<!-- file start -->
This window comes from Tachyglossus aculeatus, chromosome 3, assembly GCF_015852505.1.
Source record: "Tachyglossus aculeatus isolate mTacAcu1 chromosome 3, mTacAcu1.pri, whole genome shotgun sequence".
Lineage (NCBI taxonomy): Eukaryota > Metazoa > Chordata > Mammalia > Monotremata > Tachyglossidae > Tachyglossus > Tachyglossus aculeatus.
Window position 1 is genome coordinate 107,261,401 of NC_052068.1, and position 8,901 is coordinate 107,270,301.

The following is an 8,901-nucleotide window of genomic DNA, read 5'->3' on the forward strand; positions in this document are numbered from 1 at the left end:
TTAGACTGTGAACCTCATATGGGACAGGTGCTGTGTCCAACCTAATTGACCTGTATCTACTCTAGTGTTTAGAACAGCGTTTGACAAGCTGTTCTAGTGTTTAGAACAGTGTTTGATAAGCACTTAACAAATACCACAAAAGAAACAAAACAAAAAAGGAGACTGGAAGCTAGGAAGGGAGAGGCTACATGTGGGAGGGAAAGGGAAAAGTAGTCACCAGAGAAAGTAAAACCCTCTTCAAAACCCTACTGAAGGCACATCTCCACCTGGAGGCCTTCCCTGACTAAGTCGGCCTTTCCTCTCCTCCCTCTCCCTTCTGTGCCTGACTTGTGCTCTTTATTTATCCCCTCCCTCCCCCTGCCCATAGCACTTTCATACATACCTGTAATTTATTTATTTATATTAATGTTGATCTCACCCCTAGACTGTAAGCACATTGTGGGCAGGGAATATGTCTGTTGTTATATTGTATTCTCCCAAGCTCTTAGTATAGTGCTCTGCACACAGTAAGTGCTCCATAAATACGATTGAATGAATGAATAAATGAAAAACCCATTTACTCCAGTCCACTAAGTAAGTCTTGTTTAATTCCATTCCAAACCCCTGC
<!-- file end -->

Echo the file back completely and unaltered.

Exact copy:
This window comes from Tachyglossus aculeatus, chromosome 3, assembly GCF_015852505.1.
Source record: "Tachyglossus aculeatus isolate mTacAcu1 chromosome 3, mTacAcu1.pri, whole genome shotgun sequence".
Lineage (NCBI taxonomy): Eukaryota > Metazoa > Chordata > Mammalia > Monotremata > Tachyglossidae > Tachyglossus > Tachyglossus aculeatus.
Window position 1 is genome coordinate 107,261,401 of NC_052068.1, and position 8,901 is coordinate 107,270,301.

The following is an 8,901-nucleotide window of genomic DNA, read 5'->3' on the forward strand; positions in this document are numbered from 1 at the left end:
TTAGACTGTGAACCTCATATGGGACAGGTGCTGTGTCCAACCTAATTGACCTGTATCTACTCTAGTGTTTAGAACAGCGTTTGACAAGCTGTTCTAGTGTTTAGAACAGTGTTTGATAAGCACTTAACAAATACCACAAAAGAAACAAAACAAAAAAGGAGACTGGAAGCTAGGAAGGGAGAGGCTACATGTGGGAGGGAAAGGGAAAAGTAGTCACCAGAGAAAGTAAAACCCTCTTCAAAACCCTACTGAAGGCACATCTCCACCTGGAGGCCTTCCCTGACTAAGTCGGCCTTTCCTCTCCTCCCTCTCCCTTCTGTGCCTGACTTGTGCTCTTTATTTATCCCCTCCCTCCCCCTGCCCATAGCACTTTCATACATACCTGTAATTTATTTATTTATATTAATGTTGATCTCACCCCTAGACTGTAAGCACATTGTGGGCAGGGAATATGTCTGTTGTTATATTGTATTCTCCCAAGCTCTTAGTATAGTGCTCTGCACACAGTAAGTGCTCCATAAATACGATTGAATGAATGAATAAATGAAAAACCCATTTACTCCAGTCCACTAAGTAAGTCTTGTTTAATTCCATTCCAAACCCCTGC